Enhanced Oil Recovery (EOR)  


Over Three Decades of Experience in Deep CO2 Injection Technology.                              

Image courtesy of: Flickr


A Blueprint for Geologic Sequestration

For over three decades, the EOR industry has injected over 850 Mt of CO2 into petroleum reservoirs, paving the way for permanent deep geologic sequestation of anthropogenic CO2 from power plants and other industrial sources. Deep carbon dioxide injection is a mature technology initially developed in the 1970s to produce stranded oil from petroleum reservoirs depleted during primary and secondary (water flooding) production.


Since the 1970s over a billion tons of CO2 have been injected in the West Texas Permian Basin alone. In the U.S., CO2-EOR produces approximately 250,000 barrels of oil per day. A total of 1.3 billion barrels of oil has been produced by CO2-EOR since the mid-1980s.




EOR Can Store Billions of Tons of CO2

EOR can play an important role in deploying early CCS projects because it offers substantial potential storage capacity. DOE has estimated 33 billion metric tons, enough for several decades worth of today's coal plant CO2 in the U.S.

EOR builds pipelines and surface injection infrastructure that could later be used for CO2 storage once the oil is depleted. When petroleum reservoirs are depleted, they can be filled to capacity, and additional CO2 may be stored in other saline aquifers stacked in the same geologic section.  


EOR sites offer the advantage of:


  • Existing infrastructure such as surface facilities, pipelines, injection and monitoring wells,
  • Well-understood geology and geologic seals,
  • Proven capacity to hold volumes of CO2,
  • Additional "stacked" storage in saline reservoirs below the hydrocarbon production zone.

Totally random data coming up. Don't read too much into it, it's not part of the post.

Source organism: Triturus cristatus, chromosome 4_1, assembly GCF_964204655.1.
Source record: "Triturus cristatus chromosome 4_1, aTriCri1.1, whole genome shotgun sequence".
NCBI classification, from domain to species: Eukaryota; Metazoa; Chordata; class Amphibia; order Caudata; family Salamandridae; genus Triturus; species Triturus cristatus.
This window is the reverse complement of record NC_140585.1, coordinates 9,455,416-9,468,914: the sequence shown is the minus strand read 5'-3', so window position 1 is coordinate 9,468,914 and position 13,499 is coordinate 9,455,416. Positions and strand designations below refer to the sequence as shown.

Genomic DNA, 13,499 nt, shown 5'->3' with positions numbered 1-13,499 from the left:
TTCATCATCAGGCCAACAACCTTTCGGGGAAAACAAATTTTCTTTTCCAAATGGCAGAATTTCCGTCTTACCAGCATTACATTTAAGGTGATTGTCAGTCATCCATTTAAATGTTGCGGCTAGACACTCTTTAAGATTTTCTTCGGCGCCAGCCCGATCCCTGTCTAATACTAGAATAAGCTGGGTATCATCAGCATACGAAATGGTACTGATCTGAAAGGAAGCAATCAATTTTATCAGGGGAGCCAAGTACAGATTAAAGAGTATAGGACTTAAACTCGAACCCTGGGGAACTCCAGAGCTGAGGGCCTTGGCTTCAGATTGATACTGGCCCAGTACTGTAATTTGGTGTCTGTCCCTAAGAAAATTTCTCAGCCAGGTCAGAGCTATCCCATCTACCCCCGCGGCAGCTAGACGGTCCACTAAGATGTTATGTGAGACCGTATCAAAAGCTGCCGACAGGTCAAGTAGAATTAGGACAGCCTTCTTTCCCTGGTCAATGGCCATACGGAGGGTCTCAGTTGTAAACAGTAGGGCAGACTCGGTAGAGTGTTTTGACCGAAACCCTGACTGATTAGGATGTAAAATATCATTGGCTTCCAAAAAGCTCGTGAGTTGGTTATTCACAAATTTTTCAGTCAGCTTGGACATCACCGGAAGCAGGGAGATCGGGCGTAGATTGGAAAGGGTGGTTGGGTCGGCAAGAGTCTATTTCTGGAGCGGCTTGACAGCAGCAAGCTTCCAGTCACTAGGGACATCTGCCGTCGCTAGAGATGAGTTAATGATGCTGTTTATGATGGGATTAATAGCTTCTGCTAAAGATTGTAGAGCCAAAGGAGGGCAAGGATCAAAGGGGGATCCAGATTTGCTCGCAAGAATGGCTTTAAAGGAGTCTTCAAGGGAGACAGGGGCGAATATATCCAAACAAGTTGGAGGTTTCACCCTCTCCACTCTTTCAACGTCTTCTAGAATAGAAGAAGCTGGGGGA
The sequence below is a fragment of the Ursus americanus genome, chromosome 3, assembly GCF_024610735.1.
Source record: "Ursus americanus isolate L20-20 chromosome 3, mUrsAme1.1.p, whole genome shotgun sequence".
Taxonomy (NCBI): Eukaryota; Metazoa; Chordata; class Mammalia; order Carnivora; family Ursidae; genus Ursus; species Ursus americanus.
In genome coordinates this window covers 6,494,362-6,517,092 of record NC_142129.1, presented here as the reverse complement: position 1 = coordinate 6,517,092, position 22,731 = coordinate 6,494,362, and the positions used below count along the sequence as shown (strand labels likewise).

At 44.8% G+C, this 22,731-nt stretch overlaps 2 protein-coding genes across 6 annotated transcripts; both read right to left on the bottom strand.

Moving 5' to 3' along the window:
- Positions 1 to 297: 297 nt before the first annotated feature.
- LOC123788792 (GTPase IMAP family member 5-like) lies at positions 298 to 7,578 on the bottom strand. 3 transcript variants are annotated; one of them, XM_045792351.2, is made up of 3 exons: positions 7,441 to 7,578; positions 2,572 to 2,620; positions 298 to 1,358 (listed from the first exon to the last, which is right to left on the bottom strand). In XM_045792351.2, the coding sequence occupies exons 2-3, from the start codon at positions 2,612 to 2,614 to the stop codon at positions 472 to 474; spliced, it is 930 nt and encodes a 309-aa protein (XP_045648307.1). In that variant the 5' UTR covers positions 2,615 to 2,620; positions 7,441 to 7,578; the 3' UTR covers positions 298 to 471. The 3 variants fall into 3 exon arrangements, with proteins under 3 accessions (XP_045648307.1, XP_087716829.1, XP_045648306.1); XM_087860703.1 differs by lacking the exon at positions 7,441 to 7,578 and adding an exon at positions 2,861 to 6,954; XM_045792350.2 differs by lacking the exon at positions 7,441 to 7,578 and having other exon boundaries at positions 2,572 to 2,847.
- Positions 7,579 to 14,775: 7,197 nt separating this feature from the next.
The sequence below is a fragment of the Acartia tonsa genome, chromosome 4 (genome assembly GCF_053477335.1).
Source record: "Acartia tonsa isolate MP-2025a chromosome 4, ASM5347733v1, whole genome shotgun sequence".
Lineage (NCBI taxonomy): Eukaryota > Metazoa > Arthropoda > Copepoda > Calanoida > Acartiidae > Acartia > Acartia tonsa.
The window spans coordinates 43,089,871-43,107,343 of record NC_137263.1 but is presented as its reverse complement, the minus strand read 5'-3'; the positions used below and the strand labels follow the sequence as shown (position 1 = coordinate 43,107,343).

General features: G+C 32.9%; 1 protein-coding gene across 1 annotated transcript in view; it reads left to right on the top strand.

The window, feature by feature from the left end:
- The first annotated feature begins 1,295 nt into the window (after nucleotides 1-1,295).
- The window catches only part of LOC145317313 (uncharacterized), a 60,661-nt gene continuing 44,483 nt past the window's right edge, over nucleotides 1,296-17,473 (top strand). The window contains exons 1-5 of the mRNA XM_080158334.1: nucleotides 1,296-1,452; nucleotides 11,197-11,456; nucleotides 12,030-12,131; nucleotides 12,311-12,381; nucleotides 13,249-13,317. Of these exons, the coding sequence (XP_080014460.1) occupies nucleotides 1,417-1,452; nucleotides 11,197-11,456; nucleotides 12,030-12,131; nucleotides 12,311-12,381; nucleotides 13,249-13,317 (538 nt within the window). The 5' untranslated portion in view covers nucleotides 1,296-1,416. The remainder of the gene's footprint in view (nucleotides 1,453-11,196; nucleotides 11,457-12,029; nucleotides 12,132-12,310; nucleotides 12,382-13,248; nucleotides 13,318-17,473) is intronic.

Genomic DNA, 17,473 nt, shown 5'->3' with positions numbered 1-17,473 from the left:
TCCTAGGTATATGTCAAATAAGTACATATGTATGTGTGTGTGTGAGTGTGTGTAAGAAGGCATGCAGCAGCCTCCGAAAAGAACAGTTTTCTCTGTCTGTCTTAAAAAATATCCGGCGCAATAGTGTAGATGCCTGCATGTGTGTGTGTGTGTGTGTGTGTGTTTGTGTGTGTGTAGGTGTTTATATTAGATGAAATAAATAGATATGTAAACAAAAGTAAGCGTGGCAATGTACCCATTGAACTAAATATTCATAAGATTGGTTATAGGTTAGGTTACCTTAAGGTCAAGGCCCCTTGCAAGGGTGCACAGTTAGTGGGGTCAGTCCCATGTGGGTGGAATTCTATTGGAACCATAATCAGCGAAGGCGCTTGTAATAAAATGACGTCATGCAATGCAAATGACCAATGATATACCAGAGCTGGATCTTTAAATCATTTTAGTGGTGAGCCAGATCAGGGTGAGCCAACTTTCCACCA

Moreover, revenues from the sale of anthropogenic CO2 to EOR operators will offset the costs of carbon capture and compression while provided much needed CO2 to exploit new resources with next-generation EOR such as residual oil zones. Sequestration in EOR fields will, at a minimum, require greenhouse gas monitoring, and a determination that wells in the field are fully plugged so that CO2 will remain permanently trapped.        



Current U.S. Injection Sites

Today, the U.S. petroleum industry is successfully injecting into deep rock formations  approximately 35 million metric tons of CO2 per year for EOR-- the equivalent of eight coal fired power plants --where it remains today.


  • The town of Seminole in West Texas sits over one of the country’s oldest and largest EOR facilities, where oil recovery operations are currently injecting one million tons per year, with no known harmful releases of CO2. 
  • In Saskatchewan Canada, approximately 13 million metric tonnes of CO2 from a coal gasification plant in North Dakota have been injected at the Weyburn-Midale field for EOR.
  •  Approximately 175 million metric tonnes of CO2 have been injected and sequestered over the past 37 years at the West Texas SACROC EOR field.